No matter what kind of marketing campaign you are designing, there is one overarching goal: lead generation.
Marketers who have embraced inbound marketing recently told HubSpot that nearly half of their sales leads come from inbound sources. B2B companies track 44 percent of leads to inbound; B2C put the figure at 48 percent. (Click to tweet!)
An offer is a piece of content that is perceived as having a high value. What that specific content is will vary greatly depending on your industry, the customer persona you are targeting, and what stage of the buying cycle the customer has reached.
Offers can be ebooks, subscriptions, trials, coupons or free consultations. Lets look at a few.
CFO On Call, which provides financial management, analysis and control services for small to medium-sized businesses, offers a free ebook about driving profit and cashflow.
Retail consumer brands, such as Udi's Gluten-Free foods, often offer coupons for their products.
Blog writers should offer subscriptions, either through RSS or, better yet, email, which saves readers the work of finding the blog to check for updates.
Other high value offers suited to leads who are nearing the bottom of the sales funnel could include free consultations, product demonstrations or a free limited-time trial of service, such as this offer from QuickBooks.
Regardless of what the specific offer is, your prospective customers must both want it AND feel it is valuable enough to be willing to provide something in exchange. We'll get to that exchange a little later.
First, how do you let website visitors (or social media followers or email recipients) know about your great offer?
The second key element in a lead generation campaign is the call-to-action. This is how you ask your reader to access the offer. Calls-to-action (CTAs) can take many forms in all types of communication.
The most obvious is a button or banner ad, often in the header, footer or sidebar of a website or email, with a big bold offer to "DOWNLOAD A FREE EBOOK," "GET A 15% OFF COUPON" or "START YOUR FREE TRIAL."
The front page of AnswerDash's website is full of CTAs:
You may also want to incorporate a CTA into the text of your blog or email, specifically telling readers what you want them to do. GoFreebies uses its emails to tell readers to "Get a Free Sample today."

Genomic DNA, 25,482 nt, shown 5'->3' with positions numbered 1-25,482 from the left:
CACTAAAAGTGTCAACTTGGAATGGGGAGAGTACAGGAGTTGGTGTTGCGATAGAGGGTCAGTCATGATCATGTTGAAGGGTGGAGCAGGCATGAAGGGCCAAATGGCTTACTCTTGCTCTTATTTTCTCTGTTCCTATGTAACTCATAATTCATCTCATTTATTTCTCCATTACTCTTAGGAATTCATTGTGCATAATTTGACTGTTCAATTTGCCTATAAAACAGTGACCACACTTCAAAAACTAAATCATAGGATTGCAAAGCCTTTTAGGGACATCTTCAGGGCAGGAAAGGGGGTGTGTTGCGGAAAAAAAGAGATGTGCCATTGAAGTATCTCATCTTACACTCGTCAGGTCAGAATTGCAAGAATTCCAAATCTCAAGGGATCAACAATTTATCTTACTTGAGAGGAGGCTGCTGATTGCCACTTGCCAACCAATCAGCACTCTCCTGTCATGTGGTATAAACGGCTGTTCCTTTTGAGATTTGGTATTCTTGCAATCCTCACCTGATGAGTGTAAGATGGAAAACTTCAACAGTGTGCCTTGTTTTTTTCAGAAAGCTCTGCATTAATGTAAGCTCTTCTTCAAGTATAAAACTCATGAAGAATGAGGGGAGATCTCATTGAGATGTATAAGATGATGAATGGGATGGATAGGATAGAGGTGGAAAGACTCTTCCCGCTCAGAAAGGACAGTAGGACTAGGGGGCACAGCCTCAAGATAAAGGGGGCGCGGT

The most subtle type of CTA is one that offers highly-engaged readers the opportunity to go deeper into your content or down the sales funnel, but does not disrupt the reading of a more casual visitor. These are simple hyperlinks from a word or group of words in text to the landing page for a related offer. These kinds of CTAs can be incorporated into ebooks, emails, blogs, website copy, and more. Here, HubSpot highlights an ebook offer as part of a blog post without overtly telling the reader to download it. Click on the highlighted text, however, and you are taken to the next element in a lead generation campaign.
The CTA literally calls the reader to action - CLICK HERE!- and connects them to the next element in the campaign: a landing page.
All CTAs should link directly to a dedicated landing page for that offer. Unlike normal website pages, this element of a lead generation campaign is a specialized page with information about one particular offer. It should directly reflect what was offered in the CTA and target a particular audience. Therefore, it's important to build a unique landing page for each of the offers you create. You can build landing pages that allow visitors to download content offers such as ebooks or webinars or to sign up for offers like free trials or product demos.
A few tips for designing landing pages to maximize their lead generation potential:
Make sure the title and description of the landing page clearly convey the value of the offer.
Eliminate navigation from the top of the landing page. Once your reader is on the landing page, you want to keep them there and convert them into a lead, not direct them to some other place in your website.
Include social sharing links to encourage your visitors to share the word about your offer.
So how does a landing page actually convert a visitor into a lead? With the fourth element of a successful lead generation campaign: a form.
Remember how we said your offer needs to have enough value that the reader is willing to provide something in exchange
The landing page is where that exchange takes place. In order to access your valuable offer, the visitor provides information in exchange. That information may be a simple email address in order to subscribe to your blog or to access top-of-the funnel content such as an ebook.
Offers with a higher perceived value and those that indicate the prospect is closer to sales-readiness should have longer forms requesting more information, which aids marketing in qualifying a lead for sales. These forms would require information such as name, company, position or level of purchasing authority, company size, industry and more, all of which provide a more complete picture of the lead and help determine if the lead should be transitioned to the sales department.
Tips for forms that capture leads:
Ask for the least information necessary, especially for top-of-the-funnel offers.
Don't "Submit" - Use an action-oriented button such as "Download Your Ebook" or "Subscribe to Our Blog."
Include a privacy message indicating that the visitor's information will not be shared or sold.
Remember these 4 keys to creating successful inbound lead generation campaigns — offer, call-to-action, landing page and form — you will be on your way. There are even more helpful hints in 30 Great Lead Generation Tip, Ticks & Ideas. Download the free ebook today for new ways to jumpstart your lead generation.